She is Canada’s newest dream sensation in the pool.
Just one thing. Chop the word dream when you talk about the youngster who shines all year – Summer McIntosh. Also, make a note of the name because you’ll be hearing a lot more about her success in the years to come.
As a 14-year old with triumphs and achievements that have shattered the Canadian swim scene, McIntosh hasn’t received the spotlight she deserves by the mainstream media or even the national sports body. That is, until she permeated the opposition – including childhood idol Penny Oleksiak - at the delayed Canadian Olympic Swim Trials in Toronto.
In 2016, it was Oleksiak, now the veteran, who became the youngest Canadian to ever win Olympic gold, sharing the top of the 100-metre freestyle podium with Simone Manuel, from the United States. Oleksiak would add more to her collection with a total of four medals in six days, and carried the Canadian flag in the closing ceremony of the Brazil Olympics in Rio de Janeiro.
Now, five years later, and dealing with the effects of some 17 months of a coronavirus pandemic, it’s time for a new phenom, McIntosh, to take a shot at the big show.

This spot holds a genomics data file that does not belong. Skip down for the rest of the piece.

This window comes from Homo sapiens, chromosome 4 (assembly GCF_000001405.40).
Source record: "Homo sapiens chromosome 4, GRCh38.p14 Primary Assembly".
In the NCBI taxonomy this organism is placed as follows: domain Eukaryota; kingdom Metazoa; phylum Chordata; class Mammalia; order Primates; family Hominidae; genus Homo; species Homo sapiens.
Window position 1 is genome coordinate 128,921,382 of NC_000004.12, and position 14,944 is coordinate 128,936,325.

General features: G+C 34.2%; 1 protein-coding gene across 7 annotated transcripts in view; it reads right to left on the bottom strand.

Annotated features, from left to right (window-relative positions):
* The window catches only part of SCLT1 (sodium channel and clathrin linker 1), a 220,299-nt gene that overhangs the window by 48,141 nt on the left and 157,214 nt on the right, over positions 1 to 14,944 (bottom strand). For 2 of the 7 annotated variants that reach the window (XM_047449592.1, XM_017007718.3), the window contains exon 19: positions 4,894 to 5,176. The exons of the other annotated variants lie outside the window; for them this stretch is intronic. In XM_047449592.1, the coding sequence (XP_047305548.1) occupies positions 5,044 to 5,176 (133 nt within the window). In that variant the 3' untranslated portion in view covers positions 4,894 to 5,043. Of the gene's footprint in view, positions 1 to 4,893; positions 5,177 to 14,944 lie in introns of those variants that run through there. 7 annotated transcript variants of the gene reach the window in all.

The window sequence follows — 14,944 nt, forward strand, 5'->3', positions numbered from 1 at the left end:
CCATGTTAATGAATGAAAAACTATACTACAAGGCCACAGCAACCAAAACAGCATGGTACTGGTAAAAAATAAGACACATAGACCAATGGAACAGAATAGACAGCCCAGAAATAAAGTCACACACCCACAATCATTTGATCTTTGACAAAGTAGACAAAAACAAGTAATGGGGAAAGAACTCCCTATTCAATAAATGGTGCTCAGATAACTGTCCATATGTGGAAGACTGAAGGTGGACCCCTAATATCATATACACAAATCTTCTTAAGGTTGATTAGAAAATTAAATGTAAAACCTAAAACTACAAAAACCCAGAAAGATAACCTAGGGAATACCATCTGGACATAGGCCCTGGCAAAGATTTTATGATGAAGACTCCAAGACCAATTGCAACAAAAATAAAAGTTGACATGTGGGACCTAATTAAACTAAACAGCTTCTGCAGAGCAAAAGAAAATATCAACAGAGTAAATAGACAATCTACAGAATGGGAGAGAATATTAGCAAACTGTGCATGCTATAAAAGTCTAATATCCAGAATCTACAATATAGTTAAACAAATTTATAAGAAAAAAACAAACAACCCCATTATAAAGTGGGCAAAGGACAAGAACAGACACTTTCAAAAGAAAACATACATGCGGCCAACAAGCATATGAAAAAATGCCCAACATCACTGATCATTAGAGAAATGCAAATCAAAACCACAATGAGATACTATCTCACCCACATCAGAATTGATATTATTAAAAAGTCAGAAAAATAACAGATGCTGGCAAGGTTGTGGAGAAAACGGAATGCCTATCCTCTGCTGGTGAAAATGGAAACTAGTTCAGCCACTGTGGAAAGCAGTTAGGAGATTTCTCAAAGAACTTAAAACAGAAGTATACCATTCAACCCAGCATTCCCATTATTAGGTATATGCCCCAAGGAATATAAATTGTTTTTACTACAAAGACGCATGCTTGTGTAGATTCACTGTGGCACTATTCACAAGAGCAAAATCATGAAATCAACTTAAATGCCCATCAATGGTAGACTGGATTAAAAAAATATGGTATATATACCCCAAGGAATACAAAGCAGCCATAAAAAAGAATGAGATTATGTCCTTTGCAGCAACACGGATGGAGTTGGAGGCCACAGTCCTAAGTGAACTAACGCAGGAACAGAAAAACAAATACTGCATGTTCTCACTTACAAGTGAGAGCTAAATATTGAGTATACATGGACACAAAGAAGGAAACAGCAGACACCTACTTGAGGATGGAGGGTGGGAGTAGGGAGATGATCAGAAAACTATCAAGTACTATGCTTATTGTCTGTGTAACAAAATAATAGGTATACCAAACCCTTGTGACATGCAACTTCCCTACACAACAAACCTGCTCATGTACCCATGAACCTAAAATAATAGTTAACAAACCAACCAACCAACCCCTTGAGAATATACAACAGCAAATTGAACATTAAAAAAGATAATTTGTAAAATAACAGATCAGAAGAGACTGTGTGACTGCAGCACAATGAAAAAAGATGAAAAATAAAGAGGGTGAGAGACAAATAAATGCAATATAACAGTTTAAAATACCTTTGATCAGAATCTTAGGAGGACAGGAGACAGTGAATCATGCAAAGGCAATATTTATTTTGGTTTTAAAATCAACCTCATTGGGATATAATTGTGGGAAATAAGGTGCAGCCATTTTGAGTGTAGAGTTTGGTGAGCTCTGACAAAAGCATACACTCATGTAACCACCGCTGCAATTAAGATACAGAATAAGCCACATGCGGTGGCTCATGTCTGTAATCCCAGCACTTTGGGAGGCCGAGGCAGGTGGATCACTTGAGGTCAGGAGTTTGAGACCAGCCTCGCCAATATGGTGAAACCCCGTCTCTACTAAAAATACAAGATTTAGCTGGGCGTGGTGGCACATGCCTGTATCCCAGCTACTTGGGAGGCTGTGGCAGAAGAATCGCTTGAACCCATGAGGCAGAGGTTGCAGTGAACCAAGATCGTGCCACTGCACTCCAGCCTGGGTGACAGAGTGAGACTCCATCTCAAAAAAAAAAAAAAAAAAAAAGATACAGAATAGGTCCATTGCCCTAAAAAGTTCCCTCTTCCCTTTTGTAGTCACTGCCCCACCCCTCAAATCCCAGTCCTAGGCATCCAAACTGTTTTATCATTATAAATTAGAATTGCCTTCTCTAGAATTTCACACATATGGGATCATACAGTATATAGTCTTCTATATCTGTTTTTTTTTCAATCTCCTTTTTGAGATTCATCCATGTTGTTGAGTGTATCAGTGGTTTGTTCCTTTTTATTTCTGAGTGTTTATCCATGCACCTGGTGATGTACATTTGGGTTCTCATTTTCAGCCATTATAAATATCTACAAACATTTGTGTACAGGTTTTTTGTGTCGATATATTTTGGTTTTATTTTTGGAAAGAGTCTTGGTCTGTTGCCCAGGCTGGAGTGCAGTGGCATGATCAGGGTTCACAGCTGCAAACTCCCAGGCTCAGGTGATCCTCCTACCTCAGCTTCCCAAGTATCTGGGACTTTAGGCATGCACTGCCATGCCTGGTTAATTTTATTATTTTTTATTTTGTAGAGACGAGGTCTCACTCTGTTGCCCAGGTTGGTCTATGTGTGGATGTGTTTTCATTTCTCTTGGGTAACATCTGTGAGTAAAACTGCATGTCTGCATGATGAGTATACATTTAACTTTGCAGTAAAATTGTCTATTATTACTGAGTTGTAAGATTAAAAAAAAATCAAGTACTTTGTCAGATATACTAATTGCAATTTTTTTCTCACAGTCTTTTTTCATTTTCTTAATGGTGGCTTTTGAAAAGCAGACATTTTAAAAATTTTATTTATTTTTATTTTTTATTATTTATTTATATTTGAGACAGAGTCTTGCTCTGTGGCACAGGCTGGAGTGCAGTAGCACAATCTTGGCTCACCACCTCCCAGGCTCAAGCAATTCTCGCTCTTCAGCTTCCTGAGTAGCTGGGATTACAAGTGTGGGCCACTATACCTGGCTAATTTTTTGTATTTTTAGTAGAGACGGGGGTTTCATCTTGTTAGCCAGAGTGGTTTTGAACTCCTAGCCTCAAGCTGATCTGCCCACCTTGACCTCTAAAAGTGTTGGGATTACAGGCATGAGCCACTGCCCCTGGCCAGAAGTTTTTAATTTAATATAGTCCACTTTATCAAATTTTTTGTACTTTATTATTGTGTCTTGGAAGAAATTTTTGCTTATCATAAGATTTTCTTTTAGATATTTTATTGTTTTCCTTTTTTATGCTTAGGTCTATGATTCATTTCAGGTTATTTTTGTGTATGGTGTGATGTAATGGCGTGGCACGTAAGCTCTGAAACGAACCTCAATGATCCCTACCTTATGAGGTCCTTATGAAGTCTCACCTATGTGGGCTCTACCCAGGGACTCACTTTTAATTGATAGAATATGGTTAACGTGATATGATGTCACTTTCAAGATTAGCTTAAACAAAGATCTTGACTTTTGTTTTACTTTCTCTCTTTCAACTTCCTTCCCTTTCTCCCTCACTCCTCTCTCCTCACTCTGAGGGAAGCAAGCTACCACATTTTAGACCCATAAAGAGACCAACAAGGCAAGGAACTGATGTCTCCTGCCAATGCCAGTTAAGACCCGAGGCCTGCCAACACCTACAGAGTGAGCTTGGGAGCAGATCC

What’s ironic is that McIntosh doesn’t celebrate her 15th birthday until 10 days after the 2021 Olympics ends. A star with the Etobicoke Swim Club, McIntosh is expected to be one of the youngest, if not the youngest, to compete for Canada at the world classic, which is set for July 23 to August 8 in Tokyo.
McIntosh broke her own Canadian age group record for 13-14 year-olds, with a time of one minute, 56.19 seconds in the women's 200-metre freestyle event at the Toronto Pan Am Sports Centre. Oleksiak, now 21 years old, was clocked in 1:57.24.
A day later, in the 800 metres, McIntosh was back at it, stealing the show with a startling performance. Timed in eight minutes, 29.28 seconds, and well under the Olympic qualifying line and six seconds faster than her previous career best, people were talking and social media trying to understand what had just happened.
“I think it’s the same for every race,” McIntosh told reporters. “I just figure out my race strategy, what I’m trying to hold, what I am trying to be out in, and assess my training, talk with my coaches and see what I am able to do.”